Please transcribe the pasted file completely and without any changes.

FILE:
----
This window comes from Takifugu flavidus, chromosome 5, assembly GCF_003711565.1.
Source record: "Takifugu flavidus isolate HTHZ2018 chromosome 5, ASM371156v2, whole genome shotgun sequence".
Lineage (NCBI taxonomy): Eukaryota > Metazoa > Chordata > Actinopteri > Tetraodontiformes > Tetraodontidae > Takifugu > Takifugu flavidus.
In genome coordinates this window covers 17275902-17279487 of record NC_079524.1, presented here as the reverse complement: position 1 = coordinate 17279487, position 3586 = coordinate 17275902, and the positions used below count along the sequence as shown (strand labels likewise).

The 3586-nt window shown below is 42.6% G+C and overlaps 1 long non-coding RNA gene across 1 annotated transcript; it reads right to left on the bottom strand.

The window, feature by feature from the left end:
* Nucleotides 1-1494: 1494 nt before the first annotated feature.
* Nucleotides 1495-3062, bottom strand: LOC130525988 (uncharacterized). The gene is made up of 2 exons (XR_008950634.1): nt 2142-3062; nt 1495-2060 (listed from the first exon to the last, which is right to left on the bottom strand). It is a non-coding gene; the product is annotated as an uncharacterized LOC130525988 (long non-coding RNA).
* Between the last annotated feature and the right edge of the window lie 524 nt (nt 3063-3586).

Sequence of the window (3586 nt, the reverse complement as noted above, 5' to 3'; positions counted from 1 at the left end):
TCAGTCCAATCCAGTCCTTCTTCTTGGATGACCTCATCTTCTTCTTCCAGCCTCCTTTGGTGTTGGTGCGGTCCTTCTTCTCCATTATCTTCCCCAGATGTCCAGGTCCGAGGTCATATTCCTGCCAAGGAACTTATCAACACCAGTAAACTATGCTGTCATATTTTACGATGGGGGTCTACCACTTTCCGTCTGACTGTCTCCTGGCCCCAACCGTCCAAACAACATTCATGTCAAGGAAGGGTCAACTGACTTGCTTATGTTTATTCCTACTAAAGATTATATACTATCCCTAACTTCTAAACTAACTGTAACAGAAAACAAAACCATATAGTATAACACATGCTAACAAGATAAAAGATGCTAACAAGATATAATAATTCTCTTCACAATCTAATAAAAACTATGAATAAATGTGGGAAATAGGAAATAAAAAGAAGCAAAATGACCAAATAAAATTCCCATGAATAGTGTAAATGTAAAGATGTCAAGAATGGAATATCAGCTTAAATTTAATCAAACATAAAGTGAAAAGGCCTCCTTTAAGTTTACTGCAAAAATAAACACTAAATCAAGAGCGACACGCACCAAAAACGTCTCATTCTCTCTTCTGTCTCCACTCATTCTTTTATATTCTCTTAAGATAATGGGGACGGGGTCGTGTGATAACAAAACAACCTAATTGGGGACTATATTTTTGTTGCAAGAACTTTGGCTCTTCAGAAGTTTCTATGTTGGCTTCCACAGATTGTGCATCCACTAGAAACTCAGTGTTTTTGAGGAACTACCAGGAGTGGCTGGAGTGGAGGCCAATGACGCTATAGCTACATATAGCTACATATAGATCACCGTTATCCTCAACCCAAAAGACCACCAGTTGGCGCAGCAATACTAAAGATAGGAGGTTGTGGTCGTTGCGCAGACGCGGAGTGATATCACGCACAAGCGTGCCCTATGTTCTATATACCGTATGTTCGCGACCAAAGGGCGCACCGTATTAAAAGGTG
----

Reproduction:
This window comes from Takifugu flavidus, chromosome 5, assembly GCF_003711565.1.
Source record: "Takifugu flavidus isolate HTHZ2018 chromosome 5, ASM371156v2, whole genome shotgun sequence".
Lineage (NCBI taxonomy): Eukaryota > Metazoa > Chordata > Actinopteri > Tetraodontiformes > Tetraodontidae > Takifugu > Takifugu flavidus.
In genome coordinates this window covers 17275902-17279487 of record NC_079524.1, presented here as the reverse complement: position 1 = coordinate 17279487, position 3586 = coordinate 17275902, and the positions used below count along the sequence as shown (strand labels likewise).

The 3586-nt window shown below is 42.6% G+C and overlaps 1 long non-coding RNA gene across 1 annotated transcript; it reads right to left on the bottom strand.

The window, feature by feature from the left end:
* Nucleotides 1-1494: 1494 nt before the first annotated feature.
* Nucleotides 1495-3062, bottom strand: LOC130525988 (uncharacterized). The gene is made up of 2 exons (XR_008950634.1): nt 2142-3062; nt 1495-2060 (listed from the first exon to the last, which is right to left on the bottom strand). It is a non-coding gene; the product is annotated as an uncharacterized LOC130525988 (long non-coding RNA).
* Between the last annotated feature and the right edge of the window lie 524 nt (nt 3063-3586).

Sequence of the window (3586 nt, the reverse complement as noted above, 5' to 3'; positions counted from 1 at the left end):
TCAGTCCAATCCAGTCCTTCTTCTTGGATGACCTCATCTTCTTCTTCCAGCCTCCTTTGGTGTTGGTGCGGTCCTTCTTCTCCATTATCTTCCCCAGATGTCCAGGTCCGAGGTCATATTCCTGCCAAGGAACTTATCAACACCAGTAAACTATGCTGTCATATTTTACGATGGGGGTCTACCACTTTCCGTCTGACTGTCTCCTGGCCCCAACCGTCCAAACAACATTCATGTCAAGGAAGGGTCAACTGACTTGCTTATGTTTATTCCTACTAAAGATTATATACTATCCCTAACTTCTAAACTAACTGTAACAGAAAACAAAACCATATAGTATAACACATGCTAACAAGATAAAAGATGCTAACAAGATATAATAATTCTCTTCACAATCTAATAAAAACTATGAATAAATGTGGGAAATAGGAAATAAAAAGAAGCAAAATGACCAAATAAAATTCCCATGAATAGTGTAAATGTAAAGATGTCAAGAATGGAATATCAGCTTAAATTTAATCAAACATAAAGTGAAAAGGCCTCCTTTAAGTTTACTGCAAAAATAAACACTAAATCAAGAGCGACACGCACCAAAAACGTCTCATTCTCTCTTCTGTCTCCACTCATTCTTTTATATTCTCTTAAGATAATGGGGACGGGGTCGTGTGATAACAAAACAACCTAATTGGGGACTATATTTTTGTTGCAAGAACTTTGGCTCTTCAGAAGTTTCTATGTTGGCTTCCACAGATTGTGCATCCACTAGAAACTCAGTGTTTTTGAGGAACTACCAGGAGTGGCTGGAGTGGAGGCCAATGACGCTATAGCTACATATAGCTACATATAGATCACCGTTATCCTCAACCCAAAAGACCACCAGTTGGCGCAGCAATACTAAAGATAGGAGGTTGTGGTCGTTGCGCAGACGCGGAGTGATATCACGCACAAGCGTGCCCTATGTTCTATATACCGTATGTTCGCGACCAAAGGGCGCACCGTATTAAAAGGTG